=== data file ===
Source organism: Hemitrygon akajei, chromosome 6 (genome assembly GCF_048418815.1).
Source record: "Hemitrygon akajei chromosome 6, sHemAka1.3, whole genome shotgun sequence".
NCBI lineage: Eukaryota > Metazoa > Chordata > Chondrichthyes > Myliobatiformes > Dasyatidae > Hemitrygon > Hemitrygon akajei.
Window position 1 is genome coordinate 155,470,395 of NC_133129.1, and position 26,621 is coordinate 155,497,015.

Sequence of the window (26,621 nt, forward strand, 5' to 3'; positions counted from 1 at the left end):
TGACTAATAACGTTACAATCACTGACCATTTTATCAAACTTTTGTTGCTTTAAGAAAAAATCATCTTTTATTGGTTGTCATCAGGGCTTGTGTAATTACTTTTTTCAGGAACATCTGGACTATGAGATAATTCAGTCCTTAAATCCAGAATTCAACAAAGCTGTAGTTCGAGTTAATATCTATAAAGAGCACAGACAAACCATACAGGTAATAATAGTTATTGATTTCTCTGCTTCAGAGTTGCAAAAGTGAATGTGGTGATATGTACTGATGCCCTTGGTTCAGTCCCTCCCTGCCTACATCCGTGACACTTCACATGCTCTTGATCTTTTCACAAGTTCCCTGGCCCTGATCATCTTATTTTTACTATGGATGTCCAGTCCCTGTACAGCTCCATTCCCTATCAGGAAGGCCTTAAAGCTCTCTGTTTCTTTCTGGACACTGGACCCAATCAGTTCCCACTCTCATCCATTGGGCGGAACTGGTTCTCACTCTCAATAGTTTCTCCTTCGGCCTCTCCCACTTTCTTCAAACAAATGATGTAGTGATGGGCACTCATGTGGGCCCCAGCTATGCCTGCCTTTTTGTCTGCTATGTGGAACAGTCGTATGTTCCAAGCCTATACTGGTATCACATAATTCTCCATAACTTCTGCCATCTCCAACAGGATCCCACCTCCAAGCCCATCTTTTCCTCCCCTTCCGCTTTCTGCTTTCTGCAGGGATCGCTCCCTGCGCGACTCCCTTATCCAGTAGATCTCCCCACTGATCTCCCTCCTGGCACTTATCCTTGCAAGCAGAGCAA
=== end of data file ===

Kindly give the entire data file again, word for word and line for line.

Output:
Source organism: Hemitrygon akajei, chromosome 6 (genome assembly GCF_048418815.1).
Source record: "Hemitrygon akajei chromosome 6, sHemAka1.3, whole genome shotgun sequence".
NCBI lineage: Eukaryota > Metazoa > Chordata > Chondrichthyes > Myliobatiformes > Dasyatidae > Hemitrygon > Hemitrygon akajei.
Window position 1 is genome coordinate 155,470,395 of NC_133129.1, and position 26,621 is coordinate 155,497,015.

Sequence of the window (26,621 nt, forward strand, 5' to 3'; positions counted from 1 at the left end):
TGACTAATAACGTTACAATCACTGACCATTTTATCAAACTTTTGTTGCTTTAAGAAAAAATCATCTTTTATTGGTTGTCATCAGGGCTTGTGTAATTACTTTTTTCAGGAACATCTGGACTATGAGATAATTCAGTCCTTAAATCCAGAATTCAACAAAGCTGTAGTTCGAGTTAATATCTATAAAGAGCACAGACAAACCATACAGGTAATAATAGTTATTGATTTCTCTGCTTCAGAGTTGCAAAAGTGAATGTGGTGATATGTACTGATGCCCTTGGTTCAGTCCCTCCCTGCCTACATCCGTGACACTTCACATGCTCTTGATCTTTTCACAAGTTCCCTGGCCCTGATCATCTTATTTTTACTATGGATGTCCAGTCCCTGTACAGCTCCATTCCCTATCAGGAAGGCCTTAAAGCTCTCTGTTTCTTTCTGGACACTGGACCCAATCAGTTCCCACTCTCATCCATTGGGCGGAACTGGTTCTCACTCTCAATAGTTTCTCCTTCGGCCTCTCCCACTTTCTTCAAACAAATGATGTAGTGATGGGCACTCATGTGGGCCCCAGCTATGCCTGCCTTTTTGTCTGCTATGTGGAACAGTCGTATGTTCCAAGCCTATACTGGTATCACATAATTCTCCATAACTTCTGCCATCTCCAACAGGATCCCACCTCCAAGCCCATCTTTTCCTCCCCTTCCGCTTTCTGCTTTCTGCAGGGATCGCTCCCTGCGCGACTCCCTTATCCAGTAGATCTCCCCACTGATCTCCCTCCTGGCACTTATCCTTGCAAGCAGAGCAA